Also called manic-depressive disorder, this illness is characterized by cycling mood changes. Sometimes the changes are dramatic and rapid, but most often they are gradual, moving from depressed states through normal mood and into manic, elevated states.
In the depressive phase, the symptoms may appear identical to those of major depression. In the manic phase, the person may become overly talkative, hyperactive and euphoric without apparent cause. Since the person often feels invincible, judgment may become severely impaired and lead to impulsive and dangerous behavior. The manic phase of the illness is usually of shorter duration than the depressive phase. In addition, the phases do not always alternate consecutively. A more common presentation is a long series of depressive episodes interspersed with few episodes of mania. Below are symptoms typical of mania present during one phase of the bipolar disorder.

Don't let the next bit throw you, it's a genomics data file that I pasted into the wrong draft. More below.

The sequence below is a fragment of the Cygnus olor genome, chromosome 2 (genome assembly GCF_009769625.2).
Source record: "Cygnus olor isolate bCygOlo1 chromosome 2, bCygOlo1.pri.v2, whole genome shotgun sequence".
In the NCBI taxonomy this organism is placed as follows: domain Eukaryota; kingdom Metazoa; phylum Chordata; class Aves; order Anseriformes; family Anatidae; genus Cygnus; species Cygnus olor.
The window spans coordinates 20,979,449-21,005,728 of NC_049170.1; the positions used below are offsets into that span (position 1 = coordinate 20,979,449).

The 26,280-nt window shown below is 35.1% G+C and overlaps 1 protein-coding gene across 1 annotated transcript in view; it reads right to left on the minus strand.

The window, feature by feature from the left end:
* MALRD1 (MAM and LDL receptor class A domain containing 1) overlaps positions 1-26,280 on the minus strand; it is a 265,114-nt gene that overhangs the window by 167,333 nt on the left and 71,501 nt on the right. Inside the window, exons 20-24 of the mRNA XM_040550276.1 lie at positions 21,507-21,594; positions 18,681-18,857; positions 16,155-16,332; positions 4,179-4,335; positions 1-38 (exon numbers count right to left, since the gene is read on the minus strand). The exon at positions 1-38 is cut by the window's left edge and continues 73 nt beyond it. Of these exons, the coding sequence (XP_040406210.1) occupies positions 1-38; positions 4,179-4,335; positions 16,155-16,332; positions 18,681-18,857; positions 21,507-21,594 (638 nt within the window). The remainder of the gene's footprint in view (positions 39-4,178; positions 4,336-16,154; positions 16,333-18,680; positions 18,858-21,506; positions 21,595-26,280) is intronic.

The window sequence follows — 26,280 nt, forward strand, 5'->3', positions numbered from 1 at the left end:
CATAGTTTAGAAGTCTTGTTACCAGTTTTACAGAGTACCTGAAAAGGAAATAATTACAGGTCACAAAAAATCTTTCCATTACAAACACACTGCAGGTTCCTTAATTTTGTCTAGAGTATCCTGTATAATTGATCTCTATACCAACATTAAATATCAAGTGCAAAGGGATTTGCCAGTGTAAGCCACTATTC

- Abnormal or excessive elation
- Markedly elevated energy levels
- Poor judgment
- Inappropriate social behavior
- Unusual irritability
- Decreased need for sleep
- Grandiose ideas
- Increased and rapid speech
- Racing thoughts
- Increased sexual desire
Treatment for this disorder almost always consists of long-term maintenance medication with mood stabilizers. Psychotherapy may be helpful to assist with learning coping strategies to deal with the depressed moods and head off mania.
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